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#1075257 - 08/25/04 07:58 PM INTERVALS -- Keeping a safe distance between you and your notes! (I)
Matt G. Offline
3000 Post Club Member

Registered: 06/22/01
Posts: 3789
Loc: Plainfield, IL
A musical expression consisting solely of a string of individual notes is referred to as monody. Monody was probably the first musical (as opposed to rhythmical) expression made by humankind, as it is the sound created by one person singing alone. Monody also carries the idea of melody, a monodic sequence of notes that is considered pleasant. In singing (or playing) a melody, one often jumps from one note to another, not a simple series of half steps. The distance between each successive note in a melody can be measured, and we call these measurements intervals.

Monody was fine for a long time, apparently, but it eventually gave rise to something new when a second singer or player came along and performed a different melody at the same time as the first. This is called polyphony (from Greek meaning "many sounds"), and nearly all of the music we enjoy today is polyphonic (not that monody doesn't still exist!). In a polyphonic musical expression, with two or more notes sounding simultaneously, we can also measure the relationship between these concurrent notes using the same "ruler" we used to measure jumps in a melody: intervals.

Let's look at the following example in a polyphonic style, where the basic intervals between the lower and upper notes are given:



You probably noticed that the odd-numbered intervals (unison being 1) are all in spaces on the staff, while the even-numbered intervals (octave being 8) are on the lines. This pattern will always hold true when the lower note is in a space on the staff; it is, naturally, reversed when the lower note is on a line. The interval holds true regardless of which note one picks as the starting point. One could say that C is a fifth above F, or that F is a fifth below C. The direction doesn't matter because the distance remains the same.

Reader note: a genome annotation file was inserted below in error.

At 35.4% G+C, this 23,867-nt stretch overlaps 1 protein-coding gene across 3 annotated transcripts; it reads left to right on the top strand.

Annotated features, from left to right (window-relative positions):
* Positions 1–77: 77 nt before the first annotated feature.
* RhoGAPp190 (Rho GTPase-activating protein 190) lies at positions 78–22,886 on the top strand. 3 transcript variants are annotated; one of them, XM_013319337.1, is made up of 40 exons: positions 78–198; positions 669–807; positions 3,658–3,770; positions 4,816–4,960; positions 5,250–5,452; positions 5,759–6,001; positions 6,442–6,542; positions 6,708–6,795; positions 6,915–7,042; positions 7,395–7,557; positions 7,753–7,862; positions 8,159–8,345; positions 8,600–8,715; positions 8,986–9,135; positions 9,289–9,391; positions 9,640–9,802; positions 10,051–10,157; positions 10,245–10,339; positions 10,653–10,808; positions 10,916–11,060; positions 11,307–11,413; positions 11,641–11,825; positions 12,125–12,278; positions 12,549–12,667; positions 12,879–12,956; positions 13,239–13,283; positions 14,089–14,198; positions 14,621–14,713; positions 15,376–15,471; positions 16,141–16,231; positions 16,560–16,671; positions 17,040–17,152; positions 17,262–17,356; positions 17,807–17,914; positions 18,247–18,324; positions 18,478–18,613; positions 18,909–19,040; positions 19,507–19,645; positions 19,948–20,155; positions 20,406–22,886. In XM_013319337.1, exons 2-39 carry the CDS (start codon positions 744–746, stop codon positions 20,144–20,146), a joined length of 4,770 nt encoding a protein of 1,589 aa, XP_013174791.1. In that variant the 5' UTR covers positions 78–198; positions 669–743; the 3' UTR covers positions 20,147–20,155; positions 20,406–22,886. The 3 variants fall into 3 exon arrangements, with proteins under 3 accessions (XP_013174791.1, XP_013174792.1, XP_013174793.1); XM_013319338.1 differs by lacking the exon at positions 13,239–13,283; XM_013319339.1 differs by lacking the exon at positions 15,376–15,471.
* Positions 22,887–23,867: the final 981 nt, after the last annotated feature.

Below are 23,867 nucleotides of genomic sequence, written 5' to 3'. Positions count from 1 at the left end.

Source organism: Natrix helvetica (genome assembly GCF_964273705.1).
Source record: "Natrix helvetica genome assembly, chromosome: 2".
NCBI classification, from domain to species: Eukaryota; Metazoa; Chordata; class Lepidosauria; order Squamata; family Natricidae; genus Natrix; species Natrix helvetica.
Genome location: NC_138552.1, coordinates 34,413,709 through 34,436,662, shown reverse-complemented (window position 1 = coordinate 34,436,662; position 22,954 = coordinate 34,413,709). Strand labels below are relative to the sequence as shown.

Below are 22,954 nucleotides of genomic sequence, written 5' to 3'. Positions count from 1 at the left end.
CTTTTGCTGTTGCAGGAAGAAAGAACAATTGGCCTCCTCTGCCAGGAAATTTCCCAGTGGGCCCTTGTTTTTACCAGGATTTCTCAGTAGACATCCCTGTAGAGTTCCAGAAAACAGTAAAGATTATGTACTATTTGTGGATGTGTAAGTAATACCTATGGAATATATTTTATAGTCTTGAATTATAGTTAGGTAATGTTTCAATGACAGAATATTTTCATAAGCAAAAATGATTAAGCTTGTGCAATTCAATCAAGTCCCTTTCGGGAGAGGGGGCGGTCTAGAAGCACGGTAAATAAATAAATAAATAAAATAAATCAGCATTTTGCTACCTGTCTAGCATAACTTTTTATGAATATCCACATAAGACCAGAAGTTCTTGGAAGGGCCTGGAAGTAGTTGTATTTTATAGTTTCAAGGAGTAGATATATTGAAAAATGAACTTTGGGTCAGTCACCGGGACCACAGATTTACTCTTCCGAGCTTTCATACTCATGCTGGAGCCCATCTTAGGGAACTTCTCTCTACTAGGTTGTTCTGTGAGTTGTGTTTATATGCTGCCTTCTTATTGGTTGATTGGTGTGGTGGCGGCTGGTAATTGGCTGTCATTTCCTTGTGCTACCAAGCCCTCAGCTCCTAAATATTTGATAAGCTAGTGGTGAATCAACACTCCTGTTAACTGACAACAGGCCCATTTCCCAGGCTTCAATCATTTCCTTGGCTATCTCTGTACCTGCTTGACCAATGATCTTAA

When the mathematician/musicians of ancient times considered the relationship between various notes, they found notes that had a very simple ratio (in terms of frequency or string length) between them, and others that had slightly more complex ratios. They referred to the first set of intervals as PERFECT, and the others as IMPERFECT.

The perfect intervals are unison, fourth, fifth and octave. The imperfect intervals are second, third, sixth and seventh.

In addition to their mathematical ratios being of different complexity, the other real difference between the two types is that perfect intervals have only one basic quality or "flavor," whereas the imperfect intervals have two basic qualities: major and minor. Why is that? Well, let's look at the intervals between the notes in a major scale and you'll see why. We'll just pick out some random intervals between notes in the C major scale:



The interval between C and E is comprised, essentially, of 4 half-steps. Now, let's look at another:



The interval between E and G is comprised of only 3 half-steps. Hmm, how do we reconcile that discrepancy? Well, the third between C and E is bigger, a.k.a. MAJOR. The third between E and G is smaller, thus MINOR. (Just so you know, these are exactly what major and minor mean in Latin!) What about the other imperfect intervals? How about seconds:



This second is comprised of 2 half-steps, whereas



this one is only 1 half-step. Here, then we have two types of seconds, major and minor. Sixths, you ask? How about



this one between D and B comprised of 9 half-steps, compared to the sixth between E and C



that is comprised of only 8 half-steps. Now, just for the sake of argument, compare the seventh between C and a B above made of 11 half-steps, with the seventh between D and and a C above made of 10 half-steps. Once again, here we have a major and a minor seventh.